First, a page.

If a reader unfamiliar with Robert Crumb's work were to ask for a single volume in order to get a sense of his best work, the new collection from Last Gasp, R.Crumb: The Weirdo Years would be my pick. Sure, it doesn't have any of the 60s material or characters like Mr. Natural, Fritz the Cat or the Snoid, but it also lacks the more juvenile, misogynistic and nihilistic material that marked his work in the early to mid 1970s. One gets a sense that Crumb got sober and started taking stock of his career after it was briefly affected by fame, battles in court and a brush with the IRS.This material was previously reprinted across volumes fourteen through seventeen of The Complete Crumb Comics, published by Fantagraphics. Of course, those volumes also had a number of the Crumb/Harvey Pekar collaborations, as well as material appearing in other magazines like Zap and lots of ephemera. Those volumes are also far more precise in telling you precisely where and when each story was published, whereas the Last Gasp volume simply lays it all out there in roughly chronological order. The Last Gasp edition is more about preserving the flavor of the Crumb contributions from the actual issues of the seminal Weirdo anthology, and includes things like the bizarre fumetti that Crumb staged with various of his friends. The result is a heady brew of some of Crumb's best and most controversial stories.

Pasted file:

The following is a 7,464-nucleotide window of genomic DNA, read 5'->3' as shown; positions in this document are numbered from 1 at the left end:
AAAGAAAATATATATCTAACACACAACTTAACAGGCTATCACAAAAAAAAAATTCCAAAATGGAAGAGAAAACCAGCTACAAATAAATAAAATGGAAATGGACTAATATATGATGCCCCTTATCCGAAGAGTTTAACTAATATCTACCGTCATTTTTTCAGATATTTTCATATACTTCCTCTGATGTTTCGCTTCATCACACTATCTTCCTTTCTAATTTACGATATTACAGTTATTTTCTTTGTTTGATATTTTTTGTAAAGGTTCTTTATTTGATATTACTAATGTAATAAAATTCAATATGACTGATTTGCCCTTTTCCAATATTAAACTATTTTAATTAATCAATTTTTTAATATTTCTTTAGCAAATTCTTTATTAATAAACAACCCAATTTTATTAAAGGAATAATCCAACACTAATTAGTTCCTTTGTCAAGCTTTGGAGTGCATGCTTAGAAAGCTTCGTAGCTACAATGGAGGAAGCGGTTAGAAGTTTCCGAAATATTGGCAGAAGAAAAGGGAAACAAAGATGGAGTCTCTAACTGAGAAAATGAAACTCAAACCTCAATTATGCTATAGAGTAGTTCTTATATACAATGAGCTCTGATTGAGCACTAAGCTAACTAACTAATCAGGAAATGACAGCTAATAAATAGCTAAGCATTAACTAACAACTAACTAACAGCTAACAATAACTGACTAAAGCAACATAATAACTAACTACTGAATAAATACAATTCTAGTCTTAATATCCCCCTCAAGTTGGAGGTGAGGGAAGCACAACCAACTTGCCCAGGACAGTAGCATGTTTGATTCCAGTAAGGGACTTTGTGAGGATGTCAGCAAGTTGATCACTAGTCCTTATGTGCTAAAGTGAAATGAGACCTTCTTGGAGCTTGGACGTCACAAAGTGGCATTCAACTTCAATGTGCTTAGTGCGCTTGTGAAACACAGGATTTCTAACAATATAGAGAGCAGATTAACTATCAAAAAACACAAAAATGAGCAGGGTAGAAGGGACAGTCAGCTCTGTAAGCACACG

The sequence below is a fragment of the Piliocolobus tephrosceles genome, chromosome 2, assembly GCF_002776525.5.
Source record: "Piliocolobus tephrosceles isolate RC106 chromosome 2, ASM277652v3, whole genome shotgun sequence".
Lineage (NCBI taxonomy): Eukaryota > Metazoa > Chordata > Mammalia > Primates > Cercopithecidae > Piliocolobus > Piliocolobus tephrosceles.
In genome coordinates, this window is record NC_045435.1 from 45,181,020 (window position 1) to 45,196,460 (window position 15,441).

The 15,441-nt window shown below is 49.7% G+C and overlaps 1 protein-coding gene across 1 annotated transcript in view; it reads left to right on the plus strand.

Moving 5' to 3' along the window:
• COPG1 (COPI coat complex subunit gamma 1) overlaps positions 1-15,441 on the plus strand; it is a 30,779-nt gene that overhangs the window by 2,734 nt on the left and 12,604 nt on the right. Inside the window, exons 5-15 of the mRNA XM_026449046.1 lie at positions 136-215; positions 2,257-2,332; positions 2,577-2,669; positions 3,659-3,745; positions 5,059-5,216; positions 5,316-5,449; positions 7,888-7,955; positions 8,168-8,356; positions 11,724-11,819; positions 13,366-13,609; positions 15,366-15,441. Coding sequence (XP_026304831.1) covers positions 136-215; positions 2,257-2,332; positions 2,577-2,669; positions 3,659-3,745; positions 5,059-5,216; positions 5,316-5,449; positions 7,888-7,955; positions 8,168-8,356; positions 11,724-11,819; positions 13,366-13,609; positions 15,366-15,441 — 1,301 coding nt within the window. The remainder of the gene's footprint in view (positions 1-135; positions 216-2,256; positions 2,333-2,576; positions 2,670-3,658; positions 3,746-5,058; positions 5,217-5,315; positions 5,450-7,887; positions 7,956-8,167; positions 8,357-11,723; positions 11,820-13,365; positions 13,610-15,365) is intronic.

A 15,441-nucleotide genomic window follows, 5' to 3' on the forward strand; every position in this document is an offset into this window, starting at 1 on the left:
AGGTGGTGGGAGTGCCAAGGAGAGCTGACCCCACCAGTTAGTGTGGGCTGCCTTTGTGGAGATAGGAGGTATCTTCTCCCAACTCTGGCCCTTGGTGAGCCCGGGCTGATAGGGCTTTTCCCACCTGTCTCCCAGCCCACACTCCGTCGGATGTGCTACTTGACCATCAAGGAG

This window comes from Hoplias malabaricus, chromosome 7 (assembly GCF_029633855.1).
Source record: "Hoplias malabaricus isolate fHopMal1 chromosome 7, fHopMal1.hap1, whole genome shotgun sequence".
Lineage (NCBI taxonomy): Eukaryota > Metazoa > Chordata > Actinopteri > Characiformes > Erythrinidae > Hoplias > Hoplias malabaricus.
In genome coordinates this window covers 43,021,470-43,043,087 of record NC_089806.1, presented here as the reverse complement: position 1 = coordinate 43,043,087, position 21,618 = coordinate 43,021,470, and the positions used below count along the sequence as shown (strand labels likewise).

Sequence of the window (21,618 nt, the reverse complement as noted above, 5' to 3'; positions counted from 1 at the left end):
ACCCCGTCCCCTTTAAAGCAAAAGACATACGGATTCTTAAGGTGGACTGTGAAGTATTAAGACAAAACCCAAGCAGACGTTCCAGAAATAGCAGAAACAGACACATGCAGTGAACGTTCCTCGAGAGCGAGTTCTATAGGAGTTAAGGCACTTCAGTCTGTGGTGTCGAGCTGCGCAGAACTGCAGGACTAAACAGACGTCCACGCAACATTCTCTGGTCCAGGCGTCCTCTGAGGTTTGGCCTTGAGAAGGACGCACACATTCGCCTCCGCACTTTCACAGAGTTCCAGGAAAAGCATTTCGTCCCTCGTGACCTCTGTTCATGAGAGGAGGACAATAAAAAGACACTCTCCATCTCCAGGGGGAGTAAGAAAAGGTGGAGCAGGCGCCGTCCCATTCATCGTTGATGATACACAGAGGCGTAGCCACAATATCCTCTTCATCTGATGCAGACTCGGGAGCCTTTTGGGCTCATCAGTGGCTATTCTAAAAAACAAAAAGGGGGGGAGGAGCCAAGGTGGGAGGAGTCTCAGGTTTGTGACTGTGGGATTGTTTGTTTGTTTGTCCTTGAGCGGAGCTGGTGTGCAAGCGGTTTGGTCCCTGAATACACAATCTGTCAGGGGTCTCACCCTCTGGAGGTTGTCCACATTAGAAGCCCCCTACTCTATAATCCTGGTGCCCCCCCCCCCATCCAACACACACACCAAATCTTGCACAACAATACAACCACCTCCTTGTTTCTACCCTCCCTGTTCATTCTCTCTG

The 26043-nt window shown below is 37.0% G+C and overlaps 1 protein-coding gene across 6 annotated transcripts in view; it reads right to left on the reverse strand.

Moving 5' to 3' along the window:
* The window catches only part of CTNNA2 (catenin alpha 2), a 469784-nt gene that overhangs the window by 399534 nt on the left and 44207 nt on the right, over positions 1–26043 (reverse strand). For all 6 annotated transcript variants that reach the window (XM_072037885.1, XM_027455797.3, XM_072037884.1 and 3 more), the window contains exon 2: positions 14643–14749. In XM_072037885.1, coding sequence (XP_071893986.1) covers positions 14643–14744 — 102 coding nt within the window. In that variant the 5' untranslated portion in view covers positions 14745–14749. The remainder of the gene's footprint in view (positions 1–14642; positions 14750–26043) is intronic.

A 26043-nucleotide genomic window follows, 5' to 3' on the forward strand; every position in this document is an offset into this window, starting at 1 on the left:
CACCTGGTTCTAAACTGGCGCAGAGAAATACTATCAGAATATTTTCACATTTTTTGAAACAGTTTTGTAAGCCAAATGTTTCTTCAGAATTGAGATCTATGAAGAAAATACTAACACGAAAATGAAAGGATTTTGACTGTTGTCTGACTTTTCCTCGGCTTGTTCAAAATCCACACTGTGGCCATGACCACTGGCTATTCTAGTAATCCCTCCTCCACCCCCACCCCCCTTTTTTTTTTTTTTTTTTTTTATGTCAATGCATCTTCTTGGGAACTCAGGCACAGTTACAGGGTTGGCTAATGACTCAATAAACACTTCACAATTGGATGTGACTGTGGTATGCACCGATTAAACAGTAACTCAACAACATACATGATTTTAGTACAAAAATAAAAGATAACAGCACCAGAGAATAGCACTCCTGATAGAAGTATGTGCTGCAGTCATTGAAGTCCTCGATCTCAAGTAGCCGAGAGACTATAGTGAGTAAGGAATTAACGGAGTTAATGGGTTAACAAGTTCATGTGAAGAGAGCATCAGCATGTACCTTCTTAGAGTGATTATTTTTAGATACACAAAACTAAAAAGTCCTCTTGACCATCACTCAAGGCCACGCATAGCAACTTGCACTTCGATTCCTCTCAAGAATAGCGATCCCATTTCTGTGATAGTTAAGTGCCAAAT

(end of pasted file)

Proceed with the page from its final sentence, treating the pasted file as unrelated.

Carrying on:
Crumb, perhaps influenced by working with working-class Pekar, started to branch out and adapt selected works of literature and science. Naturally, he picked out the dirtiest and weirdest parts he could, like in his amusing adaptation of Samuel Johnson's journal. To be fair, that journal had plenty of filthy parts, as he discussed getting a venereal disease from a woman he thought was virtuous, the unsatisfying nature of having sex with a prostitute in the park and having a crazy threesome in an inn. Crumb's line is lush and even a little fuzzy in these stories, eschewing the harsher edges he reserved for more neurotic stories. That's true of his adaptation of an interview with the author Phillip K. Dick, wherein he goes into great detail about his years-long religious experience/psychotic breakdown in amazing detail, including a bizarre premonition about a birth defect in his infant son. Here, Crumb turns up the hallucinatory nature of his art in illustrating Dick's visions, all while keeping the drawing naturalistic. Another highlight is his adaptation of Kraft-Ebbing's Psychopathia Sexualis, a book of case studies of assorted sexual disfunctions. Of course, at the time, that include being an "invert" (or homosexual), and those cases (and more to their point) have a tragic quality. Then there's the kid who was hopelessly attracted to rabbits, or the man who could only have sex with his wife if she wore a wig, or the sadist who didn't understand what the big deal was when his activities came to light in court. These stories are Crumb at his best: witty, intellectually curious and fun to look at.